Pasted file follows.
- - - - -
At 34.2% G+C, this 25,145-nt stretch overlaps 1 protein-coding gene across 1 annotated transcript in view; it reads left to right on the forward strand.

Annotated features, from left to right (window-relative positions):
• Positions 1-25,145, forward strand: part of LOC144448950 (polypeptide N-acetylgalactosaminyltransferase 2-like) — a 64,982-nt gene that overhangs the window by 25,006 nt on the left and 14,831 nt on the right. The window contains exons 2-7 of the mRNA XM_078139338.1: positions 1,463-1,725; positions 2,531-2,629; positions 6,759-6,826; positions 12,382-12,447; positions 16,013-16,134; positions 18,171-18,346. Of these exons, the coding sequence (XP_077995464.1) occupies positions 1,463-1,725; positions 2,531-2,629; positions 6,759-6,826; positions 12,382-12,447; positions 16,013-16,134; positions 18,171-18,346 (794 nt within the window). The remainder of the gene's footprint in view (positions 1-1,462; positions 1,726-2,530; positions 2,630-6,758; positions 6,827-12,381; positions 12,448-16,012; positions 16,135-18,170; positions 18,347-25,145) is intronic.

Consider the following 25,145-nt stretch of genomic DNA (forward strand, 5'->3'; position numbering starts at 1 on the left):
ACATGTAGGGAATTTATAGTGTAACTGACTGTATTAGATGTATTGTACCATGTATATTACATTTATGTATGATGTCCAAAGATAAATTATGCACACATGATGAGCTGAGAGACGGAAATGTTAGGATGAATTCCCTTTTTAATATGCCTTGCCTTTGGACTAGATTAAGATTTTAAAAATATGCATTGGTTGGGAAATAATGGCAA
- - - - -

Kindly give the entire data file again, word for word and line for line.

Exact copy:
At 34.2% G+C, this 25,145-nt stretch overlaps 1 protein-coding gene across 1 annotated transcript in view; it reads left to right on the forward strand.

Annotated features, from left to right (window-relative positions):
• Positions 1-25,145, forward strand: part of LOC144448950 (polypeptide N-acetylgalactosaminyltransferase 2-like) — a 64,982-nt gene that overhangs the window by 25,006 nt on the left and 14,831 nt on the right. The window contains exons 2-7 of the mRNA XM_078139338.1: positions 1,463-1,725; positions 2,531-2,629; positions 6,759-6,826; positions 12,382-12,447; positions 16,013-16,134; positions 18,171-18,346. Of these exons, the coding sequence (XP_077995464.1) occupies positions 1,463-1,725; positions 2,531-2,629; positions 6,759-6,826; positions 12,382-12,447; positions 16,013-16,134; positions 18,171-18,346 (794 nt within the window). The remainder of the gene's footprint in view (positions 1-1,462; positions 1,726-2,530; positions 2,630-6,758; positions 6,827-12,381; positions 12,448-16,012; positions 16,135-18,170; positions 18,347-25,145) is intronic.

Consider the following 25,145-nt stretch of genomic DNA (forward strand, 5'->3'; position numbering starts at 1 on the left):
ACATGTAGGGAATTTATAGTGTAACTGACTGTATTAGATGTATTGTACCATGTATATTACATTTATGTATGATGTCCAAAGATAAATTATGCACACATGATGAGCTGAGAGACGGAAATGTTAGGATGAATTCCCTTTTTAATATGCCTTGCCTTTGGACTAGATTAAGATTTTAAAAATATGCATTGGTTGGGAAATAATGGCAA